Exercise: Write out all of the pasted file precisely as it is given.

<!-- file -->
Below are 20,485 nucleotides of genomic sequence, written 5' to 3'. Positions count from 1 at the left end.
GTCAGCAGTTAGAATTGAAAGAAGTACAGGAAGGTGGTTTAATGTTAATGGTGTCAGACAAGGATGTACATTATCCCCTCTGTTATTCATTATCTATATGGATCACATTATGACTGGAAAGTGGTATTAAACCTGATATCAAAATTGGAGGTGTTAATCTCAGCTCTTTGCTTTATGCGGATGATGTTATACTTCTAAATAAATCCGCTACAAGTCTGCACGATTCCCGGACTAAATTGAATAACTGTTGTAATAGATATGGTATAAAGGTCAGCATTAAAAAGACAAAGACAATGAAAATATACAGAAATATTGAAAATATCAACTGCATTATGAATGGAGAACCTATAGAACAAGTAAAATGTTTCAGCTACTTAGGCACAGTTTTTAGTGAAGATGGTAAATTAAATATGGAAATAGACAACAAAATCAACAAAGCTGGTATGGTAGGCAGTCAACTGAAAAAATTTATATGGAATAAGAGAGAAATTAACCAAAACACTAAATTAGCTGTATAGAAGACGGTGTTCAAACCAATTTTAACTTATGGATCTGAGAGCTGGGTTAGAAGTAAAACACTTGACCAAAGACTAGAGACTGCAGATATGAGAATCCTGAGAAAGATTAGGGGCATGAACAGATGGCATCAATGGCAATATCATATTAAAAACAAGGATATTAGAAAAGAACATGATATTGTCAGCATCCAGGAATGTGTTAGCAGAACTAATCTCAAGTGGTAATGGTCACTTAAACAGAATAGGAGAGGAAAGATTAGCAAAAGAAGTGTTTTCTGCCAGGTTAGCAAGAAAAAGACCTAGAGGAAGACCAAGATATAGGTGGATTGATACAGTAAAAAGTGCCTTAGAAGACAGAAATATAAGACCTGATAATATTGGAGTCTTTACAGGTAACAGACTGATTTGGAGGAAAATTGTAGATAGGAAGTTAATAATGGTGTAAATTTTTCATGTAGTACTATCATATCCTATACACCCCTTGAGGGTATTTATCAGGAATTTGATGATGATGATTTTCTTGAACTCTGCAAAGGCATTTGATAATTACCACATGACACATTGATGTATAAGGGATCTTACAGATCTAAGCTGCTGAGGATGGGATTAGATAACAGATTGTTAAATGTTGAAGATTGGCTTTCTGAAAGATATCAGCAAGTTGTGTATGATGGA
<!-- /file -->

Below are 20,485 nucleotides of genomic sequence, written 5' to 3'. Positions count from 1 at the left end.
GTCAGCAGTTAGAATTGAAAGAAGTACAGGAAGGTGGTTTAATGTTAATGGTGTCAGACAAGGATGTACATTATCCCCTCTGTTATTCATTATCTATATGGATCACATTATGACTGGAAAGTGGTATTAAACCTGATATCAAAATTGGAGGTGTTAATCTCAGCTCTTTGCTTTATGCGGATGATGTTATACTTCTAAATAAATCCGCTACAAGTCTGCACGATTCCCGGACTAAATTGAATAACTGTTGTAATAGATATGGTATAAAGGTCAGCATTAAAAAGACAAAGACAATGAAAATATACAGAAATATTGAAAATATCAACTGCATTATGAATGGAGAACCTATAGAACAAGTAAAATGTTTCAGCTACTTAGGCACAGTTTTTAGTGAAGATGGTAAATTAAATATGGAAATAGACAACAAAATCAACAAAGCTGGTATGGTAGGCAGTCAACTGAAAAAATTTATATGGAATAAGAGAGAAATTAACCAAAACACTAAATTAGCTGTATAGAAGACGGTGTTCAAACCAATTTTAACTTATGGATCTGAGAGCTGGGTTAGAAGTAAAACACTTGACCAAAGACTAGAGACTGCAGATATGAGAATCCTGAGAAAGATTAGGGGCATGAACAGATGGCATCAATGGCAATATCATATTAAAAACAAGGATATTAGAAAAGAACATGATATTGTCAGCATCCAGGAATGTGTTAGCAGAACTAATCTCAAGTGGTAATGGTCACTTAAACAGAATAGGAGAGGAAAGATTAGCAAAAGAAGTGTTTTCTGCCAGGTTAGCAAGAAAAAGACCTAGAGGAAGACCAAGATATAGGTGGATTGATACAGTAAAAAGTGCCTTAGAAGACAGAAATATAAGACCTGATAATATTGGAGTCTTTACAGGTAACAGACTGATTTGGAGGAAAATTGTAGATAGGAAGTTAATAATGGTGTAAATTTTTCATGTAGTACTATCATATCCTATACACCCCTTGAGGGTATTTATCAGGAATTTGATGATGATGATTTTCTTGAACTCTGCAAAGGCATTTGATAATTACCACATGACACATTGATGTATAAGGGATCTTACAGATCTAAGCTGCTGAGGATGGGATTAGATAACAGATTGTTAAATGTTGAAGATTGGCTTTCTGAAAGATATCAGCAAGTTGTGTATGATGGA